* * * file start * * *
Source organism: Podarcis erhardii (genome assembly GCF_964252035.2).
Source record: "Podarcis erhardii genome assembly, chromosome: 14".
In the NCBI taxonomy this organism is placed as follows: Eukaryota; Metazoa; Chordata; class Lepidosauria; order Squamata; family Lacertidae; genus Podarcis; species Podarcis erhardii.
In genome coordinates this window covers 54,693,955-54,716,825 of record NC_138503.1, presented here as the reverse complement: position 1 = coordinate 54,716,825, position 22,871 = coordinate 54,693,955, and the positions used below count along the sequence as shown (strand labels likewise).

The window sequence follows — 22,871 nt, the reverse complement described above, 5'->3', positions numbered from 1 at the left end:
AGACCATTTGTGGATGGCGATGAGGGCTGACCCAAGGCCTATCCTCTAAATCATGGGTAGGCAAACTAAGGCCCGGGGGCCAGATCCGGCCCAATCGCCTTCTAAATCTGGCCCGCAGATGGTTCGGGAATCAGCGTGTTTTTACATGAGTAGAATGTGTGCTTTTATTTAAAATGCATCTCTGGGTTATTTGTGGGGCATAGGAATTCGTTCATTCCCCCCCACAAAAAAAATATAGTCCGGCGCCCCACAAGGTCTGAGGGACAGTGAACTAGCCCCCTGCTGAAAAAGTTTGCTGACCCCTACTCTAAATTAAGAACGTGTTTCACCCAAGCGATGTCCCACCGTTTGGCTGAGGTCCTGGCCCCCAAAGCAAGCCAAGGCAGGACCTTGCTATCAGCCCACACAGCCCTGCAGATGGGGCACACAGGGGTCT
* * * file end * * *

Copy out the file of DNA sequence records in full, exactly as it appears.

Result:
Source organism: Podarcis erhardii (genome assembly GCF_964252035.2).
Source record: "Podarcis erhardii genome assembly, chromosome: 14".
In the NCBI taxonomy this organism is placed as follows: Eukaryota; Metazoa; Chordata; class Lepidosauria; order Squamata; family Lacertidae; genus Podarcis; species Podarcis erhardii.
In genome coordinates this window covers 54,693,955-54,716,825 of record NC_138503.1, presented here as the reverse complement: position 1 = coordinate 54,716,825, position 22,871 = coordinate 54,693,955, and the positions used below count along the sequence as shown (strand labels likewise).

The window sequence follows — 22,871 nt, the reverse complement described above, 5'->3', positions numbered from 1 at the left end:
AGACCATTTGTGGATGGCGATGAGGGCTGACCCAAGGCCTATCCTCTAAATCATGGGTAGGCAAACTAAGGCCCGGGGGCCAGATCCGGCCCAATCGCCTTCTAAATCTGGCCCGCAGATGGTTCGGGAATCAGCGTGTTTTTACATGAGTAGAATGTGTGCTTTTATTTAAAATGCATCTCTGGGTTATTTGTGGGGCATAGGAATTCGTTCATTCCCCCCCACAAAAAAAATATAGTCCGGCGCCCCACAAGGTCTGAGGGACAGTGAACTAGCCCCCTGCTGAAAAAGTTTGCTGACCCCTACTCTAAATTAAGAACGTGTTTCACCCAAGCGATGTCCCACCGTTTGGCTGAGGTCCTGGCCCCCAAAGCAAGCCAAGGCAGGACCTTGCTATCAGCCCACACAGCCCTGCAGATGGGGCACACAGGGGTCT